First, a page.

Party Preferences in Multidistrict Litigation
40 Pages Posted: 8 Dec 2018 Last revised: 8 Jul 2020
Date Written: November 13, 2018
Perhaps the two most salient trends in complex litigation have been the rise of multidistrict litigation (MDL) and the fall of aggregation on plaintiffs’ terms. According to recent statistics, more than one third of federal cases are consolidated within MDLs—meaning that they are being litigated before judges handpicked by the Judicial Panel on Multidistrict Litigation (the JPML or the Panel), which itself was handpicked by the Chief Justice. Meanwhile, decisions on personal jurisdiction, class actions, and other topics have dramatically reduced plaintiffs’ ability to select their preferred forum for complex cases. These trends intersect when jurists and scholars suggest that MDL provides a backstop for aggregate litigation because it is not constrained by rules on personal jurisdiction and class certification. The ultimate choice of the forum in which large-scale cases will be litigated seems to be increasingly in the unconstrained hands of the Panel, and not the plaintiffs. This reliance on MDL as the primary vehicle for aggregation makes it particularly important to know how plaintiffs and defendants fare before the Panel when they argue over where and before whom a new MDL should be heard.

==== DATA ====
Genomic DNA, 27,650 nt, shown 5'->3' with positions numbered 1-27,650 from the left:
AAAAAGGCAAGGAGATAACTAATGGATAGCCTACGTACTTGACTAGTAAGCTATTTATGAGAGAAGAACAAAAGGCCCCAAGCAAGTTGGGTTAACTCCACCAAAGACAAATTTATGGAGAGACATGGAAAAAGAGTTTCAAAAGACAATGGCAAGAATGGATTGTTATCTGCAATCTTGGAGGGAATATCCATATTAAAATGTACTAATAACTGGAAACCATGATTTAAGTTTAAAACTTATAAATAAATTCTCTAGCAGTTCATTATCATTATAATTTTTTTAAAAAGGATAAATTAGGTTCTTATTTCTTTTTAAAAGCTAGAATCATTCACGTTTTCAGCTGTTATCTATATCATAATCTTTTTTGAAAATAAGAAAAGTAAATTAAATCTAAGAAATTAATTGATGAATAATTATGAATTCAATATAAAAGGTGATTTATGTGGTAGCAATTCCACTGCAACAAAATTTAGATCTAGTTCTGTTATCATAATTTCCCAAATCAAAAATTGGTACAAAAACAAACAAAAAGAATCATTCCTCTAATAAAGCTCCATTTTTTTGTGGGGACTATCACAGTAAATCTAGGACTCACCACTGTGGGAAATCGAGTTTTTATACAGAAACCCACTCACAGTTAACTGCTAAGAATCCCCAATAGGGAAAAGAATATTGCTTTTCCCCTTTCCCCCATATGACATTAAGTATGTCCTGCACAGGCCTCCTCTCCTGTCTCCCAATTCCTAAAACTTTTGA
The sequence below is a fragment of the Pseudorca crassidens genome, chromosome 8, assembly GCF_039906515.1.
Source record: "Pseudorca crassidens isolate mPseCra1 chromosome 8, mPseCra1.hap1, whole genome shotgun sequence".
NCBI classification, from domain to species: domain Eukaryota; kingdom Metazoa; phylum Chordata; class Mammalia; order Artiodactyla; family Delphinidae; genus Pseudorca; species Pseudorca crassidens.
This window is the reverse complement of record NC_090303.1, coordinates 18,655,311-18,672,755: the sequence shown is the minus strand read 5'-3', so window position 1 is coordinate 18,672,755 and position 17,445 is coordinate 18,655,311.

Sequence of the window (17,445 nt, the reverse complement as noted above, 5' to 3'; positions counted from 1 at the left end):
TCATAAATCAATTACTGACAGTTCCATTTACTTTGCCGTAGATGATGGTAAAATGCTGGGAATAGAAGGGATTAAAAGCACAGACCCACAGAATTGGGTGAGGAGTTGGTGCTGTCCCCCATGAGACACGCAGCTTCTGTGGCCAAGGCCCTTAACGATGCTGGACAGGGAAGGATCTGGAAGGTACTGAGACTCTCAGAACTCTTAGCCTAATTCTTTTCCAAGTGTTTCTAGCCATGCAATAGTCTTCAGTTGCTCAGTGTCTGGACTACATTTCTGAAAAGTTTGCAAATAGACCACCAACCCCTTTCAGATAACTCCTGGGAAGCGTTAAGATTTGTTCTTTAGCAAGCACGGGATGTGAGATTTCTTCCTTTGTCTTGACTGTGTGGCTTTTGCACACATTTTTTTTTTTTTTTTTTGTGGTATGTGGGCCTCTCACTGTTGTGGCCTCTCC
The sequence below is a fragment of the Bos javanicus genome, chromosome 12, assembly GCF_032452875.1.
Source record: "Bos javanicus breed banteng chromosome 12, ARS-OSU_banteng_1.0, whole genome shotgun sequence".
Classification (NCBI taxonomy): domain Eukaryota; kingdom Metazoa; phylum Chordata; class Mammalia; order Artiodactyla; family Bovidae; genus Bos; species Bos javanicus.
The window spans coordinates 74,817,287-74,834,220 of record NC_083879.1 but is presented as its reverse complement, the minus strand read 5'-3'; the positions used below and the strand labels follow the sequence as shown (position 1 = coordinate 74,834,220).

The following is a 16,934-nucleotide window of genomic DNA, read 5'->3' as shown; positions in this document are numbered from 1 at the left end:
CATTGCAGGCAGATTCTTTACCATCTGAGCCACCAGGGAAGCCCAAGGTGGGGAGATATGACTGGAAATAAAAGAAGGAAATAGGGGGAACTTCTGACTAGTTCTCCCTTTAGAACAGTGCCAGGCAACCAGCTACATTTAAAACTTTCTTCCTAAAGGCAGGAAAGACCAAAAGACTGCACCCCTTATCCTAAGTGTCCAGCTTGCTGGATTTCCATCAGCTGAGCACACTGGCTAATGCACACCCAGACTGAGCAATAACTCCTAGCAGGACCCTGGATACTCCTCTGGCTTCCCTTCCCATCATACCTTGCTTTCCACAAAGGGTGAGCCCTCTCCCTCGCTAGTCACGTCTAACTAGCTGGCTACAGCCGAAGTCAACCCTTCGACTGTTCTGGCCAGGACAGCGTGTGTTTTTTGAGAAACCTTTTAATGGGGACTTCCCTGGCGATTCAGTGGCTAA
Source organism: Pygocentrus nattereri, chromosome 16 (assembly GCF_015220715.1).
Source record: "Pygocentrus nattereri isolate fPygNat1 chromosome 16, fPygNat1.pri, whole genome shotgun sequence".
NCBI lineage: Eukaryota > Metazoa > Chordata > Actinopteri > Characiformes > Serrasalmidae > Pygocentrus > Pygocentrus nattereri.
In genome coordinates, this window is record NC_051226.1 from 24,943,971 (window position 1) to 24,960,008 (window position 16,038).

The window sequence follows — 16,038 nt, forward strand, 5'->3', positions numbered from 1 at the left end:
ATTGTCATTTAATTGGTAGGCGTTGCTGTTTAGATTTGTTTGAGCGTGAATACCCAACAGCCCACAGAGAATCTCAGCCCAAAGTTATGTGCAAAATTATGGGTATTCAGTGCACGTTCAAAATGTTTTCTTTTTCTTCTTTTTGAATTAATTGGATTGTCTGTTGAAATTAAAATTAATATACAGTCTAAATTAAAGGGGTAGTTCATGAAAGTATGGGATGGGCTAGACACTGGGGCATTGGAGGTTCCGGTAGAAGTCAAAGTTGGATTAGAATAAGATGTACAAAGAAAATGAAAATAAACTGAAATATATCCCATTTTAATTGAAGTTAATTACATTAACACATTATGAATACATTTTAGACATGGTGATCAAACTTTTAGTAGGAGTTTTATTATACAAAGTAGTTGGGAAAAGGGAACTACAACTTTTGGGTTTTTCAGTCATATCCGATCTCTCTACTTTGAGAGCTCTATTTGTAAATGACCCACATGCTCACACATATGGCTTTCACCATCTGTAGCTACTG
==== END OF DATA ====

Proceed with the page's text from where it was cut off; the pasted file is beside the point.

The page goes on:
This paper presents the results of our empirical study of the relationship between party preferences and the assignment of MDLs to particular districts and judges. Based on a study of every MDL for a five-year period (2012–2016), we find that party preferences are meaningful for the selection of MDL districts. When plaintiffs and defendants agree on a preferred district, that district is very likely to be the eventual location of the MDL. When they disagree, the Panel sides with plaintiffs and defendants roughly equally. Whether this formal equality implies substantive equality, though, is an issue that merits further attention—and it raises deeper concerns about those forces that are pushing more cases into MDL in the first place. We also examine the characteristics of individual judges to which MDLs are assigned. We find that the Panel has not used its appointment power to engage in partisan behavior, and it has ensured that transferee judges are as diverse as judges overall, although it has not been at the leading edge of diversification.
In sum, we are encouraged by the Panel’s decisions as far as they go, though we believe that these findings call for further scrutiny of federal procedure and judicial administration. The Panel is treating plaintiffs and defendants equally with respect to forum choice, so it matters how frequently MDL is the best (or only) option for aggregation, and it is assigning cases to judges that are representative of federal district judges, so it matters who makes up the federal judiciary. And, of course, the Panel itself is a central actor in this ever-growing segment of federal litigation, so it matters whom the Chief Justice appoints to serve on the Panel in the first place. Understanding these forces is therefore critical to assessing procedural fairness in an era of increasing MDL dominance of the federal judicial system.
Keywords: MDL, multidistrict litigation, judicial behavior, race, gender, partisanship, judicial administration, forum shopping, litigation, civil litigation, complex litigation
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